Sunday, 17 May 2015

The Backman Trio should be congratulated for bringing together a premiere recording of Finnish composer Erik Bergman’s Piano Trio with works for piano trio by Ireland, Sibelius and Bridge in such fine performances on their debut recording for Fuga

The Backman Trio was formed in 2009 with their first season commencing with a summer tour of Finland before concerts in London and across England.  In 2011 they performed in the Erik Bergman Centenary Concert alongside Sakari Oramo and in the Emäsalo Music Festival. In 2012 they toured with their Young Composers programme, playing youthful works by Ireland, Debussy, Rachmaninoff, Bergman and Sibelius at the Sibelius Museum in Turku and the Camerata Hall, in Helsinki’s world renowned new Music Centre.

The Backman Trio comprises Finnish violinist Frida Backman, British cellist Ruth Beedham and British pianist Marcus Andrews.

Their new recording for Fuga entitled Fantasia: British and Finnish Piano Trios includes the premiere recording of Erik Bergman’s Piano Trio Op. 2 together with works for piano trio by John Ireland, Jean Sibelius and Frank Bridge bringing a culmination of their work to promote Finnish and British music over the past four years.

FUGA 9371

Erik Bergman’s (1911-2006) Piano Trio, Op.2 (1939) opens with an Allegro con fuoco that has a fast flowing, tonally free theme for piano before the strings soon join.  The music drops to a slower section as the violin and cello weave a melody over the piano as we are taken through some fine passages, bounding from phrase to phrase before falling to a slower, quieter section. The music soon resumes its rhythmically lively tempo, then slows again before leading to a bracing coda.

The violin leads over the piano in the opening Tranquillo before the cello joins in this thoughtful, melancholy melody. There is a lovely section part way through where  the string players weave some very fine sonorities over a piano motif before the piano alone leads on, joined by the strings to lead to the tranquil end.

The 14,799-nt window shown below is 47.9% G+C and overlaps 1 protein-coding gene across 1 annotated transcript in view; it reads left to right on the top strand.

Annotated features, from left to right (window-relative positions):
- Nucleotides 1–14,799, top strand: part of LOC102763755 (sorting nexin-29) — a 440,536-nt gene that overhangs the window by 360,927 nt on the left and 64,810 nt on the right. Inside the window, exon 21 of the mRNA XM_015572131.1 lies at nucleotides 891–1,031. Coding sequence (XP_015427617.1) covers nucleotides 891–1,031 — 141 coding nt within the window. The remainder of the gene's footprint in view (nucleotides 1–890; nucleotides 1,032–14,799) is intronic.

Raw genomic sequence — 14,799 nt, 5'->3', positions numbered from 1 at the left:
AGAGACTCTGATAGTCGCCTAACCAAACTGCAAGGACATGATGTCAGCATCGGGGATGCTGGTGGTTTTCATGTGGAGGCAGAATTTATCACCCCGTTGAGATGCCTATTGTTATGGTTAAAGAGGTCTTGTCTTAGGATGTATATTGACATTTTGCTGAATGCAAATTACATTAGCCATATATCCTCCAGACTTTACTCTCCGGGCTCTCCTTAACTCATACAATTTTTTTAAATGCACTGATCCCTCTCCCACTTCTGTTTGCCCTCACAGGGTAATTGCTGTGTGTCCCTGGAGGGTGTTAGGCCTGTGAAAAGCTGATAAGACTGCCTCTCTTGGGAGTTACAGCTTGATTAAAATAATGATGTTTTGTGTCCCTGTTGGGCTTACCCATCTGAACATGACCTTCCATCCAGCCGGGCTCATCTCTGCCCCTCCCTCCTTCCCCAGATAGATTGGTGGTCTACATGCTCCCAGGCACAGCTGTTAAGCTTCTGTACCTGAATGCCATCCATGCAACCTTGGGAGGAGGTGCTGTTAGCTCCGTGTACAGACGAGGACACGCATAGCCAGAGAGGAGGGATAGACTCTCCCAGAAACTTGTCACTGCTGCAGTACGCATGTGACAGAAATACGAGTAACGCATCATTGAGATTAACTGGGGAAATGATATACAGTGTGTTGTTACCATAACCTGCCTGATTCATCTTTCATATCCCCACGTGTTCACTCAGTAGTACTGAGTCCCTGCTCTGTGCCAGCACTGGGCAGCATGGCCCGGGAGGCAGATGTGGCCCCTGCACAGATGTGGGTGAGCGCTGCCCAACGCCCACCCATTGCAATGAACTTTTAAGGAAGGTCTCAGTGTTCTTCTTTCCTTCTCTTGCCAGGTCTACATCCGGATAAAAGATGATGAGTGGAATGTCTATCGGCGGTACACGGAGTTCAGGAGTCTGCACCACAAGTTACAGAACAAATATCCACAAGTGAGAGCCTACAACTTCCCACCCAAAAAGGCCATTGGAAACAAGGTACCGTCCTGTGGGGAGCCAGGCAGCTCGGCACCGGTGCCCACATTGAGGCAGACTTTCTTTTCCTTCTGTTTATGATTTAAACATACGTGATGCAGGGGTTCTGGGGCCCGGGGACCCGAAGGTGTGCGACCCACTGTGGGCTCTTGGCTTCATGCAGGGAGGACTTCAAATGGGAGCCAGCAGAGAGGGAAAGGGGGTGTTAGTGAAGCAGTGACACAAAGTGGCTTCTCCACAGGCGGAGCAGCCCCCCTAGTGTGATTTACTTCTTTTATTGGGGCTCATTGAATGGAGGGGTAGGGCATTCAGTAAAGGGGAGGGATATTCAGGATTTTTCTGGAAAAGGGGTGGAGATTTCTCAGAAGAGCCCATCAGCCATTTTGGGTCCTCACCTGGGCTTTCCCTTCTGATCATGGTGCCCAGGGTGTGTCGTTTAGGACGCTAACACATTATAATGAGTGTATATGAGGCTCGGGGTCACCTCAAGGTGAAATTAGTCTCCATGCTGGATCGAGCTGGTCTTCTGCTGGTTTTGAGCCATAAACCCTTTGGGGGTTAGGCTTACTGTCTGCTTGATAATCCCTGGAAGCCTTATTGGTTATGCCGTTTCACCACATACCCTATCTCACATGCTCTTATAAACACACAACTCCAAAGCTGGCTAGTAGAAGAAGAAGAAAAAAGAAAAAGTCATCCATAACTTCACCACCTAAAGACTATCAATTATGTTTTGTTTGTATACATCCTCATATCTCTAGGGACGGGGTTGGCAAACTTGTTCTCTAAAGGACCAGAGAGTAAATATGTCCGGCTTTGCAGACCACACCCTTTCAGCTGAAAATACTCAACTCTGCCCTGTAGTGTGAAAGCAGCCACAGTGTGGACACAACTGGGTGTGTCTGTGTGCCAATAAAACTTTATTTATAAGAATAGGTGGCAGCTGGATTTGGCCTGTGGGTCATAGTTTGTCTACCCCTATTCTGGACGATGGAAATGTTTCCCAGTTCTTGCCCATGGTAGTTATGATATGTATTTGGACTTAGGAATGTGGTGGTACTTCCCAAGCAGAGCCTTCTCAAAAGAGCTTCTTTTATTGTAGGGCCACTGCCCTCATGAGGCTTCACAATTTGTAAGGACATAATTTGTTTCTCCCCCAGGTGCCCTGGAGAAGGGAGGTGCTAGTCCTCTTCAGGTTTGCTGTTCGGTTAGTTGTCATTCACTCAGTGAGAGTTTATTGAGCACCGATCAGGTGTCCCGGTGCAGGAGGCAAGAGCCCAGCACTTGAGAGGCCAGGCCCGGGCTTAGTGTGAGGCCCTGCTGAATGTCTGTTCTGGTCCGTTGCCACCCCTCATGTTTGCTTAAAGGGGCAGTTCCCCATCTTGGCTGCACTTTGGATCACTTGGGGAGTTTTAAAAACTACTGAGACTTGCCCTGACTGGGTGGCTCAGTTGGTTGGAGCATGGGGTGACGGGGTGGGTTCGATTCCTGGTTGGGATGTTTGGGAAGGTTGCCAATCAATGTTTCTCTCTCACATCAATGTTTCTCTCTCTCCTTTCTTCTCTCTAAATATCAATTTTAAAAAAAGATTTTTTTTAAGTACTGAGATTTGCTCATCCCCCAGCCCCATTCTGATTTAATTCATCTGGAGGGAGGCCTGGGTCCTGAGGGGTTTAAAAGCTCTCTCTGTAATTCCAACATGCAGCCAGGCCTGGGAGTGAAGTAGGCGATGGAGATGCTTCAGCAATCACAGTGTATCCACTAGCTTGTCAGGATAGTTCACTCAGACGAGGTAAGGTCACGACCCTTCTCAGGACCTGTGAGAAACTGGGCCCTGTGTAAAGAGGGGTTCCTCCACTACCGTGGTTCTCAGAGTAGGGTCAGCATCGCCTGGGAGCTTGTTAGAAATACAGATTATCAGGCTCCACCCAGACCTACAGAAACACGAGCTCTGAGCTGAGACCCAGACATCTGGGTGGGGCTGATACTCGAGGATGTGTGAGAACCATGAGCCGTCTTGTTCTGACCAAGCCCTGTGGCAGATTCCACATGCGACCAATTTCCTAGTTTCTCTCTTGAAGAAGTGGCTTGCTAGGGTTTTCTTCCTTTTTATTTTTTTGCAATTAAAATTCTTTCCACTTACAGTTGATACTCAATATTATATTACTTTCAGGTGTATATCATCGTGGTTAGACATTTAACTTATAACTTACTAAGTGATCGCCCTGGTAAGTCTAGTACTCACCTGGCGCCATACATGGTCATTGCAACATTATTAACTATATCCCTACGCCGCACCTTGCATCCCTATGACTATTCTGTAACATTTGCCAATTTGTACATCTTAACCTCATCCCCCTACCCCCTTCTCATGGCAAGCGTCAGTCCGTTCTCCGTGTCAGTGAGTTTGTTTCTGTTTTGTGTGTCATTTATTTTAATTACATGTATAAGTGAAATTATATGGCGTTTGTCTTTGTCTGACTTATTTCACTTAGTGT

The Finale: Allegro con brio has a bright and breezy opening to which the Backman Trio bring some fine, fluent, detailed playing in the intricate opening. There are moments of gentler, almost playful, repose as well as passages of light-hearted fun picked up brilliantly by these players before rushing with great gusto to the coda.

What an attractive work this is. We need to hear more of this fine composer.

John Ireland (1879-1972) was around the same age as Bergman when he wrote his Phantasie Trio in A minor (1908). This early work brings some finely sensitive, characterful playing from the Backman Trio. They pace the second subject beautifully, weaving some exquisite moments with a subtle rubato before moving quickly and deftly to the coda.

The Fantasia, JS 209 (1887) by Jean Sibelius (1865-1957) is from his Piano Trio in D major, ‘Korpo’. There is a slow sonorous opening before the piano introduces a faster motif picked up by the cello over which the violin brings a longer melody. Soon a dance like rhythm appears, still flowing, to which they all join. The music here has something of the feel of a salon piece. It moves through a myriad of variations to which these players respond with brilliance. There is a slow, measured piano passage before a strange section full of unusual ideas, with fine string sonorities. A particularly lively, yet hushed section arrives out of which rises a rhythmic passage before the music rises in passion centrally. This is rather sprawling piece even for a Fantasia with too many fascinating details to enumerate before the music flows forward, confidently, to the coda.  It is brilliantly played by the Backmans.

Frank Bridge’s (1879-1941) Phantasie Piano Trio in C minor (1907) is again an early work written when the composer was in his late twenties. The Backman Trio bring a fine panache to the opening. The music slows, becoming darker and is sensitively conveyed here. They slowly develop the music, bringing some fine ensemble and much passion. There is a fine broad, rather languid passage before a slow, quiet, sensitively drawn section, exquisitely phrased.  The theme is taken by the cello in a fine solo before being taken up by the violin after which they all take the melody, rising in subtle passion. These players move the music ahead, full of energy, bringing much beauty and freshness to this music. After a more restrained section with fine sonorities from the strings and a lovely piano accompaniment the music rises up to a fresh and buoyant coda.

Lasting just under one and a half minutes, Jean Sibelius’ unassuming little Andantino in G minor, JS 43 (1887-88) is finely played before his Allegro in D major, JS 27 (1886) which arrives full of rhythmic drive with these players really throwing themselves into it. There are some very fine individual moments in the central section before moving quickly to its conclusion.

The Backman Trio should be congratulated for bringing together these works, particularly the rare Bergman, in such fine performances. They are nicely recorded at the City of London School and there are excellent booklet notes.

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